1. Philippa Barr

      logged in via Facebook

      In reply to John Kerr

      Absolutely agree that Skype is an improvement but it is best to be aware of its pitfalls before depending on it for international group meetings, conferences - all business communications. Other forms are definitely better for building and initiating rapport at this stage.

    2. Philippa Barr

      logged in via Facebook

      In reply to John Kerr

      This is such an interesting observation, thanks for sharing. Some philosophers and theorists have claimed that the art of body language was perfected in the French court of the 18th century, where people had a lot of time to watch each other and many hierarchical differences to reinforce and guard. I think its very interesting what you say about a lack of skill in reading body language as potentially exacerbating conflict - could be very interesting to look at in a cross cultural setting where body languages mean different things.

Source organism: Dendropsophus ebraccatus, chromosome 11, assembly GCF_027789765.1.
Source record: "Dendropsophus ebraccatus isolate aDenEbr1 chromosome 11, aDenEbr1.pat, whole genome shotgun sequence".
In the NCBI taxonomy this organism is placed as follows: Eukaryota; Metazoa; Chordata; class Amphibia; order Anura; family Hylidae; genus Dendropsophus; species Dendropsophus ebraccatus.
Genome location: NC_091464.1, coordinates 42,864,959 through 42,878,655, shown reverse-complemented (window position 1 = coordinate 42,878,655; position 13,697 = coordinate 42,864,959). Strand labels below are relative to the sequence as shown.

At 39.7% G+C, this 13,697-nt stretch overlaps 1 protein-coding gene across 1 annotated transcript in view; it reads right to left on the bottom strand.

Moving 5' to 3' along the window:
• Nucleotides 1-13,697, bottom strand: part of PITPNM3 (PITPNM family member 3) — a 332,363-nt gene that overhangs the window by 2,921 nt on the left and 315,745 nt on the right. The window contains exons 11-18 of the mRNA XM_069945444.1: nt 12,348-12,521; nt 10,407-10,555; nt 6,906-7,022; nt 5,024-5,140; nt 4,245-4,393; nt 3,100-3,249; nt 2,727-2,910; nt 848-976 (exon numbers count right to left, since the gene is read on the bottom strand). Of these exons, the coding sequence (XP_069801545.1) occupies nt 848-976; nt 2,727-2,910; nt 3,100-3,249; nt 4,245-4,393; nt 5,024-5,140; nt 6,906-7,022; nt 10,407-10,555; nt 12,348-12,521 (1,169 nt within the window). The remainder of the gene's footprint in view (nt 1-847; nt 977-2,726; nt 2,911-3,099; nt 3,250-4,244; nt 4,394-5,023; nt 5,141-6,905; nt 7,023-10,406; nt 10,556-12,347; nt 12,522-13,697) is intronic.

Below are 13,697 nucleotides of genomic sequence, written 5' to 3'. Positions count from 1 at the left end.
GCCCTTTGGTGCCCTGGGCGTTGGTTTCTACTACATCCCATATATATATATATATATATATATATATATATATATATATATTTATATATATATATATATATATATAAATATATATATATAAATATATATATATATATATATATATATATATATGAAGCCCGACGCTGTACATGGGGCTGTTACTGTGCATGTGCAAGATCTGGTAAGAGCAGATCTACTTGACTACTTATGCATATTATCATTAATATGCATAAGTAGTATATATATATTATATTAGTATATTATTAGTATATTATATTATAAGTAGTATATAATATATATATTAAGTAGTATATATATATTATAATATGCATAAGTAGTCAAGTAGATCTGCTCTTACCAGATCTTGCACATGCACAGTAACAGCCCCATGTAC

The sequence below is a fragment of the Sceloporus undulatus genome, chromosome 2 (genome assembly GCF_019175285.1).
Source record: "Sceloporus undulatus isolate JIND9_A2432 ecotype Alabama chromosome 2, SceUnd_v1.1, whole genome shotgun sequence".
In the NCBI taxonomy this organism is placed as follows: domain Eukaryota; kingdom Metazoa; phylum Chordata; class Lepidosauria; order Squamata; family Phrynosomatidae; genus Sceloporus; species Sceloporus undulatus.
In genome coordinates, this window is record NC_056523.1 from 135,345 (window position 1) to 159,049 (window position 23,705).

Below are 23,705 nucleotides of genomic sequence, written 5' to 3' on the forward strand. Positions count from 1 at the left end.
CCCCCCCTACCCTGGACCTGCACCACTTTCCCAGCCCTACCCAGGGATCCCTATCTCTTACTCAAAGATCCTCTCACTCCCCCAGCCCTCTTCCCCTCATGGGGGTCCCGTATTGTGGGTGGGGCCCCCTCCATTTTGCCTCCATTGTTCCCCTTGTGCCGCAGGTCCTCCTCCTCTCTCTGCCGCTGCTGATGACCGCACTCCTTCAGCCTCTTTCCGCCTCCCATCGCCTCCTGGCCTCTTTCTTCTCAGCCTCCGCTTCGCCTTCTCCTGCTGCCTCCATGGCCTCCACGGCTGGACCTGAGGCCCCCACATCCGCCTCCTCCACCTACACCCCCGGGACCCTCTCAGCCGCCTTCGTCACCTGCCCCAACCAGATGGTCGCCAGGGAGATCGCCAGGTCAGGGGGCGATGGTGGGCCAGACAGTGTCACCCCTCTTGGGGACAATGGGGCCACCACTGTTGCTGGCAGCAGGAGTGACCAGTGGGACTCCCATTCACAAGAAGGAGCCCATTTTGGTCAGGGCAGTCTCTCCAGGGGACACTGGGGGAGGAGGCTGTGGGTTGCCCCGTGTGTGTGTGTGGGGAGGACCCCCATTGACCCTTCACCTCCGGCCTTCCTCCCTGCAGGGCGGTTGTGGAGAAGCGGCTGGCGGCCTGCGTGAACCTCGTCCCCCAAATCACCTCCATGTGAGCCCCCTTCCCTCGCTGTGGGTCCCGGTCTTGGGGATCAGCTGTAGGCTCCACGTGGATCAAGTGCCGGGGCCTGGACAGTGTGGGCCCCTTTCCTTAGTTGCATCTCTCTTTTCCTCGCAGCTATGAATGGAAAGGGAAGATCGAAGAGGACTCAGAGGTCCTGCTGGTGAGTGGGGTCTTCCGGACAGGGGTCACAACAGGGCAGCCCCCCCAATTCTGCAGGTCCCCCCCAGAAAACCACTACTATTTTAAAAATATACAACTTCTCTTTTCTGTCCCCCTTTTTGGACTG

3. Michael Mihajlovic


    I have been talking on skype to my son, who lives and works in London, for almost a year now and have never noticed any oddities.

    1. Philippa Barr

      logged in via Facebook

      In reply to Michael Mihajlovic

      Great! Presumably you have a good internet connection. The other thing to note is that you must already know and understand the communication style of your son, so would be able to understand a great deal more just from his tone of voice about meaning than, for example, a potential business partner you have never met in person before.

  4. Allan Gardiner


    Philippa, to exactly what 'effect' does: "This effects communication to such a great extent..."? In "eff_ect'opic", 'tis more likely to but largely 'affect' but those prone to miscommunicate their ide_as'siduously. ;^)

    1. Philippa Barr

      logged in via Facebook

      In reply to Allan Gardiner

      Dear Allan, yes I agree that affect rather than effect is the most appropriate verb - could be a problem of the editing.